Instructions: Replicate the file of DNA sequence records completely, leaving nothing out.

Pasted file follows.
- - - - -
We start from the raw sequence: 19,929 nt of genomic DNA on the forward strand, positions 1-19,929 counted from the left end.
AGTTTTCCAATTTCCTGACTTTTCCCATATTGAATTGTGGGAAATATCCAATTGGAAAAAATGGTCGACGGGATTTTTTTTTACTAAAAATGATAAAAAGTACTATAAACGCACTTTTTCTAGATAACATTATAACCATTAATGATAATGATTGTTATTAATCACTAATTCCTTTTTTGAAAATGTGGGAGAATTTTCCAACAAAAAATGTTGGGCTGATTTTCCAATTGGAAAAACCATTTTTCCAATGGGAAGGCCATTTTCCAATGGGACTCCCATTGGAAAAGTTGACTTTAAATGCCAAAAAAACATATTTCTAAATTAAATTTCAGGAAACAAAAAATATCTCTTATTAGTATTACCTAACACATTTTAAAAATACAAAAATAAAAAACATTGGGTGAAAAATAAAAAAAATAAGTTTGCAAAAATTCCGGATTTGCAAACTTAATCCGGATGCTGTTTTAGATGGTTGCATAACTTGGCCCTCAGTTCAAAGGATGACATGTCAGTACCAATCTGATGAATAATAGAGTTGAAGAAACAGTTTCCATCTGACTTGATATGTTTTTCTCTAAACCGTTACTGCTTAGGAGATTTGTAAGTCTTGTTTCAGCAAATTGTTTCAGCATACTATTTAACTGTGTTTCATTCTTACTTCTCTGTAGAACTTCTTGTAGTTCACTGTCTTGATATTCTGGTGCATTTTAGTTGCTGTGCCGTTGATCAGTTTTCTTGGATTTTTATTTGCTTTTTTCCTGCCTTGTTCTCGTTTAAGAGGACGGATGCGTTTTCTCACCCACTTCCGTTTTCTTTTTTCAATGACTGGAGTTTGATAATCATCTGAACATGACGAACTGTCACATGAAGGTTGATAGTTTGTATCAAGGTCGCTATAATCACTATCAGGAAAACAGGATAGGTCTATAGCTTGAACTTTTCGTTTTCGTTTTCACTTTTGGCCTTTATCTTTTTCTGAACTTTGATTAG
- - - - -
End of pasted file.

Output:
We start from the raw sequence: 19,929 nt of genomic DNA on the forward strand, positions 1-19,929 counted from the left end.
AGTTTTCCAATTTCCTGACTTTTCCCATATTGAATTGTGGGAAATATCCAATTGGAAAAAATGGTCGACGGGATTTTTTTTTACTAAAAATGATAAAAAGTACTATAAACGCACTTTTTCTAGATAACATTATAACCATTAATGATAATGATTGTTATTAATCACTAATTCCTTTTTTGAAAATGTGGGAGAATTTTCCAACAAAAAATGTTGGGCTGATTTTCCAATTGGAAAAACCATTTTTCCAATGGGAAGGCCATTTTCCAATGGGACTCCCATTGGAAAAGTTGACTTTAAATGCCAAAAAAACATATTTCTAAATTAAATTTCAGGAAACAAAAAATATCTCTTATTAGTATTACCTAACACATTTTAAAAATACAAAAATAAAAAACATTGGGTGAAAAATAAAAAAAATAAGTTTGCAAAAATTCCGGATTTGCAAACTTAATCCGGATGCTGTTTTAGATGGTTGCATAACTTGGCCCTCAGTTCAAAGGATGACATGTCAGTACCAATCTGATGAATAATAGAGTTGAAGAAACAGTTTCCATCTGACTTGATATGTTTTTCTCTAAACCGTTACTGCTTAGGAGATTTGTAAGTCTTGTTTCAGCAAATTGTTTCAGCATACTATTTAACTGTGTTTCATTCTTACTTCTCTGTAGAACTTCTTGTAGTTCACTGTCTTGATATTCTGGTGCATTTTAGTTGCTGTGCCGTTGATCAGTTTTCTTGGATTTTTATTTGCTTTTTTCCTGCCTTGTTCTCGTTTAAGAGGACGGATGCGTTTTCTCACCCACTTCCGTTTTCTTTTTTCAATGACTGGAGTTTGATAATCATCTGAACATGACGAACTGTCACATGAAGGTTGATAGTTTGTATCAAGGTCGCTATAATCACTATCAGGAAAACAGGATAGGTCTATAGCTTGAACTTTTCGTTTTCGTTTTCACTTTTGGCCTTTATCTTTTTCTGAACTTTGATTAG